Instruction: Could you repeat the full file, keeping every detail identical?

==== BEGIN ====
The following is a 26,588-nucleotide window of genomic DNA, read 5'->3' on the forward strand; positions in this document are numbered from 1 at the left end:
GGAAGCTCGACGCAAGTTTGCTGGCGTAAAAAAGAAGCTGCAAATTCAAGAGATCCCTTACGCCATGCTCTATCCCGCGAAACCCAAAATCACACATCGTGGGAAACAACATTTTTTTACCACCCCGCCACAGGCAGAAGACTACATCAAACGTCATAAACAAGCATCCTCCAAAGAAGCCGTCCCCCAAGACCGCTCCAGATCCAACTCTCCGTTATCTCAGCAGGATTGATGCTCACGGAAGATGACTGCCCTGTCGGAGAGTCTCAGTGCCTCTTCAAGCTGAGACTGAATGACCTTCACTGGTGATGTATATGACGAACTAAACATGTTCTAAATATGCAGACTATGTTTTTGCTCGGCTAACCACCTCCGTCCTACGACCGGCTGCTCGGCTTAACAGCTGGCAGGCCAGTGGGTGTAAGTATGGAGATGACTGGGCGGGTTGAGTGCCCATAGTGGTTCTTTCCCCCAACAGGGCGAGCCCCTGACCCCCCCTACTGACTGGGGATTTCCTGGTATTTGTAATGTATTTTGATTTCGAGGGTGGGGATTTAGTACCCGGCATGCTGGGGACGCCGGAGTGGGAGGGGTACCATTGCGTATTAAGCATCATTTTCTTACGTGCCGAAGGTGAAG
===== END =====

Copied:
The following is a 26,588-nucleotide window of genomic DNA, read 5'->3' on the forward strand; positions in this document are numbered from 1 at the left end:
GGAAGCTCGACGCAAGTTTGCTGGCGTAAAAAAGAAGCTGCAAATTCAAGAGATCCCTTACGCCATGCTCTATCCCGCGAAACCCAAAATCACACATCGTGGGAAACAACATTTTTTTACCACCCCGCCACAGGCAGAAGACTACATCAAACGTCATAAACAAGCATCCTCCAAAGAAGCCGTCCCCCAAGACCGCTCCAGATCCAACTCTCCGTTATCTCAGCAGGATTGATGCTCACGGAAGATGACTGCCCTGTCGGAGAGTCTCAGTGCCTCTTCAAGCTGAGACTGAATGACCTTCACTGGTGATGTATATGACGAACTAAACATGTTCTAAATATGCAGACTATGTTTTTGCTCGGCTAACCACCTCCGTCCTACGACCGGCTGCTCGGCTTAACAGCTGGCAGGCCAGTGGGTGTAAGTATGGAGATGACTGGGCGGGTTGAGTGCCCATAGTGGTTCTTTCCCCCAACAGGGCGAGCCCCTGACCCCCCCTACTGACTGGGGATTTCCTGGTATTTGTAATGTATTTTGATTTCGAGGGTGGGGATTTAGTACCCGGCATGCTGGGGACGCCGGAGTGGGAGGGGTACCATTGCGTATTAAGCATCATTTTCTTACGTGCCGAAGGTGAAG